S.C. House votes to give billionaire Panthers owner millions in tax incentives

Team's new owner is the NFL's richest

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CAROLINA PANTHERS/MELISSA MELVIN-RODRIGUEZ
  • Carolina Panthers/Melissa Melvin-Rodriguez
South Carolina could send nearly $115 million in tax incentives to the Carolina Panthers in an attempt by politicians to convince the pro football team to move its headquarters and practice facilities into York County.

On Tuesday, the S.C. House voted to approve a plan that would cost the state at least $7.6 million in tax revenue per year for the next 15 years for jobs the team says it will provide if they shifted operations a few minutes south from their current home in Charlotte. The team would continue to play games at Bank of America Stadium in downtown Charlotte.
The Panthers' current practice fields near downtown Charlotte as pictured during the offseason - TWITTER.COM/PANTHERS
  • twitter.com/Panthers
  • The Panthers' current practice fields near downtown Charlotte as pictured during the offseason
In 2018, the Panthers were bought by billionaire hedge fund manager David Tepper for $2.275 billion. An investor who spent time at Goldman Sachs, during the recession Tepper made billions managing a fund that bought banking stocks as they tanked, betting that the U.S. government would not let them fail. Tepper's reported $11.6 billion net worth makes him the NFL's wealthiest owner.

In a 2010 New York profile, one of Tepper's buddies described him as a pennywise billionaire. "If Dave can take twelve bucks off me on the golf course, he will do it, with pleasure and with a smile."



The S.C. Senate has yet to decide whether Dave will take 115 million bucks off the residents of South Carolina.

A bipartisan group of 25 House members voted "No" on the proposal, including Charleston-area Reps. Lin Bennett, Nancy Mace, J.A. Moore, Marvin Pendarvis, and Krystle Simmons.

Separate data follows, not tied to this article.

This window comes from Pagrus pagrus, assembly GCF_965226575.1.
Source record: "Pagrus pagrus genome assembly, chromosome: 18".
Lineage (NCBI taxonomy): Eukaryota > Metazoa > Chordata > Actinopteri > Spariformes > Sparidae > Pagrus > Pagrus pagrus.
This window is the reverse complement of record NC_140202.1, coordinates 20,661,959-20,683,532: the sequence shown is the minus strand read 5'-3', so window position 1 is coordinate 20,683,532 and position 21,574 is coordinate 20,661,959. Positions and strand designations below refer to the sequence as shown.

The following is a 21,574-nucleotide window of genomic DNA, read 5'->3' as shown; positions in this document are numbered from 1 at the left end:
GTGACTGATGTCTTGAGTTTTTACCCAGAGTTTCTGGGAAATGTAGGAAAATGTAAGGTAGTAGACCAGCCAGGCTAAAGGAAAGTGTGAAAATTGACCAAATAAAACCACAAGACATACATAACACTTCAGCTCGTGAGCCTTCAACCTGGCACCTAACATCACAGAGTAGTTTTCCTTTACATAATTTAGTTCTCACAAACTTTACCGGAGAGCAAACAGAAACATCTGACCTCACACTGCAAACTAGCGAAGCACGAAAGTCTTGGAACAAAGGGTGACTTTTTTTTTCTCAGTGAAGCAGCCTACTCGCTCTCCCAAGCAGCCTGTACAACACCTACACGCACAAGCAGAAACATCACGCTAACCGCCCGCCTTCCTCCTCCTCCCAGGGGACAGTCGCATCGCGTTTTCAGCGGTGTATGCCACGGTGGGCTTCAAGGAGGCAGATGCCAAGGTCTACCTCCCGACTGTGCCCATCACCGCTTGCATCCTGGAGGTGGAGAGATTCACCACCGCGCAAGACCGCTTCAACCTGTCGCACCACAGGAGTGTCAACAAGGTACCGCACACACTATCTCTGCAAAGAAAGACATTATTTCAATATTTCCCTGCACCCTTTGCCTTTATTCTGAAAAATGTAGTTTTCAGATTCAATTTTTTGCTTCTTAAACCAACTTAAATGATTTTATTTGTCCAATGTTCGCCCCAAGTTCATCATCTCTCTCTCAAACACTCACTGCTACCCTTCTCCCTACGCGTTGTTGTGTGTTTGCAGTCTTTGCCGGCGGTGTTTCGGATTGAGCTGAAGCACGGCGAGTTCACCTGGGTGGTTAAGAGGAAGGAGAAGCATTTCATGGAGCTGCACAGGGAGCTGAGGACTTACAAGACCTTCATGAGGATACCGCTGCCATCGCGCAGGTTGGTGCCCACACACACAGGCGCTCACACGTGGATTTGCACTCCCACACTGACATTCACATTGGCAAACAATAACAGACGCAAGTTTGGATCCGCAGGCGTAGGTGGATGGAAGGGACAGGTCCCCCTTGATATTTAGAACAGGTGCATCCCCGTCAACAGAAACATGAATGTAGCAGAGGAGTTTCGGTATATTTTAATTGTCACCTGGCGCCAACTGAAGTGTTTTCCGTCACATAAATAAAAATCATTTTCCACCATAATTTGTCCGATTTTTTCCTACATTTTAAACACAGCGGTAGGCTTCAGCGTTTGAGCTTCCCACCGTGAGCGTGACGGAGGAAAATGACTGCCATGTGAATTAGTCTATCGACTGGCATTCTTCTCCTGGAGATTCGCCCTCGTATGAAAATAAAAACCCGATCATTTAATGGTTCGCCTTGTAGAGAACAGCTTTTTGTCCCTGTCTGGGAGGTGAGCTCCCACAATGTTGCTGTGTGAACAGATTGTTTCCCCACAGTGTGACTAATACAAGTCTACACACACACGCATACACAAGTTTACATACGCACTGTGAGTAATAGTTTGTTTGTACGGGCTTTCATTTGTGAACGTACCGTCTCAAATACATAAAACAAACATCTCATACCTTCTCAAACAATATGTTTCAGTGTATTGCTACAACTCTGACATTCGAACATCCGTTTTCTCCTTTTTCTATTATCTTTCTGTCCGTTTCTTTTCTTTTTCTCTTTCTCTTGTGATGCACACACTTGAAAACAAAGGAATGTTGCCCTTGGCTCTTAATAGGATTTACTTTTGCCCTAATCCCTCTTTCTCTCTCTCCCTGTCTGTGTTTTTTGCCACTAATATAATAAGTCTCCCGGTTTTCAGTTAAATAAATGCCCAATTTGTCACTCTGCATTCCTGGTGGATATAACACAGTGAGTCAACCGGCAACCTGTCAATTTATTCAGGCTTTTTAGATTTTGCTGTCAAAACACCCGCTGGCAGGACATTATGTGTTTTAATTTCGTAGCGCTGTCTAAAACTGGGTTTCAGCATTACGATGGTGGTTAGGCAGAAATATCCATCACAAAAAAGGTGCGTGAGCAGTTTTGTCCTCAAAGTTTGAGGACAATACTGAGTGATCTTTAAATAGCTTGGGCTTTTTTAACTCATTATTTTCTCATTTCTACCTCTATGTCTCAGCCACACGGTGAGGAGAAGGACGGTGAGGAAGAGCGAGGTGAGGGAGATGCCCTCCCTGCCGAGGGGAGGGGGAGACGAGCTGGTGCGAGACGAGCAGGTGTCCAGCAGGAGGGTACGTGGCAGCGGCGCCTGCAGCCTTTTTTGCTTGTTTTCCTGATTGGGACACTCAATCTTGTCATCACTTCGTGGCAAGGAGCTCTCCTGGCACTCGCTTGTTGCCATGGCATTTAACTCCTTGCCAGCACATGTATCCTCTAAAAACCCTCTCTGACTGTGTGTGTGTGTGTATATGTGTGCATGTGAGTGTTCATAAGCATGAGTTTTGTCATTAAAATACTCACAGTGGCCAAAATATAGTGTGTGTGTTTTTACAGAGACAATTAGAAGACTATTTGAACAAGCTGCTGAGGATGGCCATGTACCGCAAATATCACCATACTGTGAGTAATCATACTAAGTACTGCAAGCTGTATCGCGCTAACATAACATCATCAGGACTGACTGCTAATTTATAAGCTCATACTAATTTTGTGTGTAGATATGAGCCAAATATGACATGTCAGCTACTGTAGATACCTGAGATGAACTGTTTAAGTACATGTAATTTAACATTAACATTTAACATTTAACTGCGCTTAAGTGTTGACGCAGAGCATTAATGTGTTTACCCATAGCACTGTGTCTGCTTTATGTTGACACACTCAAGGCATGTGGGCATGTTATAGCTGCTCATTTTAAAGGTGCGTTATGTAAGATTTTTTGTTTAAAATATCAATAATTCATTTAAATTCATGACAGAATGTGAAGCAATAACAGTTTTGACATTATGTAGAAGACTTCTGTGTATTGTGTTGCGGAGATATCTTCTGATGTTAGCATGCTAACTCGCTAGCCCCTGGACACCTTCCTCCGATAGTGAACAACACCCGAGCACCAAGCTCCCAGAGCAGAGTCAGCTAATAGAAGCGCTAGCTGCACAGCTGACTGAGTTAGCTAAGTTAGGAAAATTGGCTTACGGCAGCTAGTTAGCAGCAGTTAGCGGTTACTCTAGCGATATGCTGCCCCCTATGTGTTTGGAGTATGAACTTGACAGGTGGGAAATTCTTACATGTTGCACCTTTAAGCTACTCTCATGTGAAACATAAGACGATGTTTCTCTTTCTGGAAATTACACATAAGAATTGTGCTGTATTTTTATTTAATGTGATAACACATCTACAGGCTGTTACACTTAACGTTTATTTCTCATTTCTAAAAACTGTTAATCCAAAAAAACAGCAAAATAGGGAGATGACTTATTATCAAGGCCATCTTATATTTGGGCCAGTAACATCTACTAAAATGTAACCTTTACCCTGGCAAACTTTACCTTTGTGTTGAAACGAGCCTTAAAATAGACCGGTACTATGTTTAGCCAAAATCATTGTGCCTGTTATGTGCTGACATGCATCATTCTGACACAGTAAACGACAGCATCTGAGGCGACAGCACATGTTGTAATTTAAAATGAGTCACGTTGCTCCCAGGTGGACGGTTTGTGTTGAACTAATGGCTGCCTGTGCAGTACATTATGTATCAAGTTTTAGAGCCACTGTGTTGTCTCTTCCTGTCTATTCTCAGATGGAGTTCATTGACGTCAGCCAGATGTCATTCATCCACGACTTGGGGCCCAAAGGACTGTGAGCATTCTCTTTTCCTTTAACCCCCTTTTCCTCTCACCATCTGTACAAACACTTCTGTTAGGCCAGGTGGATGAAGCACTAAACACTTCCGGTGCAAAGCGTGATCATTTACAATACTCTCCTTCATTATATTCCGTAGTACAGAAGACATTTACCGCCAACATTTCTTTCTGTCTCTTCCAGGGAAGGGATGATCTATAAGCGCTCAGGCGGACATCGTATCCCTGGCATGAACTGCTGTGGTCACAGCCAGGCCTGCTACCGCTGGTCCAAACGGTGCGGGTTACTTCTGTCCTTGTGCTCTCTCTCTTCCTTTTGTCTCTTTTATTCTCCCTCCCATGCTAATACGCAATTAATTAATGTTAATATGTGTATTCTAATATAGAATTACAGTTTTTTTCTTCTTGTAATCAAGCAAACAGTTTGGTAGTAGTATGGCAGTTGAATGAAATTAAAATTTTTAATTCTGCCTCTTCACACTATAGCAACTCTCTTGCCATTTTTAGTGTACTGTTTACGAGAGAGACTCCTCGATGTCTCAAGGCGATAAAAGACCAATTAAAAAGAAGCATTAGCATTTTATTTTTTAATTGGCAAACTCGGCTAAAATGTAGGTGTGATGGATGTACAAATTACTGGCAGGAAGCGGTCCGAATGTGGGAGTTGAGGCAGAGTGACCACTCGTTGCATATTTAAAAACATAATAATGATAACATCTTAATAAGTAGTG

Pendarvis - PROVIDED
  • Provided
  • Pendarvis
Pendarvis' opposition stems from concerns over what recourse S.C. taxpayers will have to make sure they're getting good value for their money.

"I have an issue with the amount of corporate tax breaks the state gives out without any accounting of whether the benefits are actually realized," the North Charleston Democrat told the City Paper on Tuesday.

"Also, I'm not convinced S.C. will receive much of a benefit in job creation. Are we requiring them to hire S.C. contractors, or hire S.C. employees for this new facility? If this is just a transfer of personnel to S.C., I have an issue," Pendarvis said.

The team's highly paid players and coaches are included in the estimated $190 million annual payroll that state number crunchers say would be paid out from the new HQ. The state would forgo all state corporate and individual income taxes as part of the deal.

One of the bill's supporters, Majority Leader Gary Simrill of York County, defended the decision, telling the Post and Courier that the state was obligated to offer the same incentives as other companies relocating to S.C.
The Panthers have held training camp at Wofford College since the team's early days. Those plans are up in the air since team founder Jerry Richardson, a Wofford graduate, sold the team amid reports of racial and sexual accusations by employees.

As cities look to lure NFL teams and owners continue looking to take all the free money they can get, Charlotte Mayor Vi Lyles told Bloomberg last week that keeping the Panthers in the Queen City is her "biggest retention project."

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